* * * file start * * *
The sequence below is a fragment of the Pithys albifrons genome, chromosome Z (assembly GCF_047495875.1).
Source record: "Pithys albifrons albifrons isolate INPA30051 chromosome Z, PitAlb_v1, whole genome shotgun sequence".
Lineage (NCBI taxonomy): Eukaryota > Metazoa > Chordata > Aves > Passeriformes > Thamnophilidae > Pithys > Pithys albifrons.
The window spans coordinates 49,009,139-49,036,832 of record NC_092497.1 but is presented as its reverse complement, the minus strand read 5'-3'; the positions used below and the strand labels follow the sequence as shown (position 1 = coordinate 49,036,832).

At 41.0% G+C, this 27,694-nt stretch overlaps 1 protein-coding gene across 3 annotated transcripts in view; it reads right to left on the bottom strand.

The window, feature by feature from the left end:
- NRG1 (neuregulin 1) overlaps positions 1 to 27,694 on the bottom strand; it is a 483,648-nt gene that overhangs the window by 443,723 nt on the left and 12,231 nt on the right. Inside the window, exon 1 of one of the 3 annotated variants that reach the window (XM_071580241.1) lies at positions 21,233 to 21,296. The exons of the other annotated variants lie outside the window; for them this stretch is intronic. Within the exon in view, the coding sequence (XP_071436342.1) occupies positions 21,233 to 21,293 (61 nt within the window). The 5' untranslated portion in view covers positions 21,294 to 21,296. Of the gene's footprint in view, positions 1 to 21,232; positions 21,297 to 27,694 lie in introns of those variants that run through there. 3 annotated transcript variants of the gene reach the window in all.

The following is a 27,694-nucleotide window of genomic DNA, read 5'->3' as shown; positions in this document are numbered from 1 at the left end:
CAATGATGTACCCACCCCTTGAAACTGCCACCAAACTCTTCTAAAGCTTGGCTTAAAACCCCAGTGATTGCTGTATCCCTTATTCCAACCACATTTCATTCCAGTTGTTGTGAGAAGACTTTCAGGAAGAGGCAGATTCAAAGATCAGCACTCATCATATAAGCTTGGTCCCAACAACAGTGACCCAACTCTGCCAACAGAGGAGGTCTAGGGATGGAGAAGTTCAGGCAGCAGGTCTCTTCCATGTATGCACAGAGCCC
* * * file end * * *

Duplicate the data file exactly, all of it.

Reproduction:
The sequence below is a fragment of the Pithys albifrons genome, chromosome Z (assembly GCF_047495875.1).
Source record: "Pithys albifrons albifrons isolate INPA30051 chromosome Z, PitAlb_v1, whole genome shotgun sequence".
Lineage (NCBI taxonomy): Eukaryota > Metazoa > Chordata > Aves > Passeriformes > Thamnophilidae > Pithys > Pithys albifrons.
The window spans coordinates 49,009,139-49,036,832 of record NC_092497.1 but is presented as its reverse complement, the minus strand read 5'-3'; the positions used below and the strand labels follow the sequence as shown (position 1 = coordinate 49,036,832).

At 41.0% G+C, this 27,694-nt stretch overlaps 1 protein-coding gene across 3 annotated transcripts in view; it reads right to left on the bottom strand.

The window, feature by feature from the left end:
- NRG1 (neuregulin 1) overlaps positions 1 to 27,694 on the bottom strand; it is a 483,648-nt gene that overhangs the window by 443,723 nt on the left and 12,231 nt on the right. Inside the window, exon 1 of one of the 3 annotated variants that reach the window (XM_071580241.1) lies at positions 21,233 to 21,296. The exons of the other annotated variants lie outside the window; for them this stretch is intronic. Within the exon in view, the coding sequence (XP_071436342.1) occupies positions 21,233 to 21,293 (61 nt within the window). The 5' untranslated portion in view covers positions 21,294 to 21,296. Of the gene's footprint in view, positions 1 to 21,232; positions 21,297 to 27,694 lie in introns of those variants that run through there. 3 annotated transcript variants of the gene reach the window in all.

The following is a 27,694-nucleotide window of genomic DNA, read 5'->3' as shown; positions in this document are numbered from 1 at the left end:
CAATGATGTACCCACCCCTTGAAACTGCCACCAAACTCTTCTAAAGCTTGGCTTAAAACCCCAGTGATTGCTGTATCCCTTATTCCAACCACATTTCATTCCAGTTGTTGTGAGAAGACTTTCAGGAAGAGGCAGATTCAAAGATCAGCACTCATCATATAAGCTTGGTCCCAACAACAGTGACCCAACTCTGCCAACAGAGGAGGTCTAGGGATGGAGAAGTTCAGGCAGCAGGTCTCTTCCATGTATGCACAGAGCCC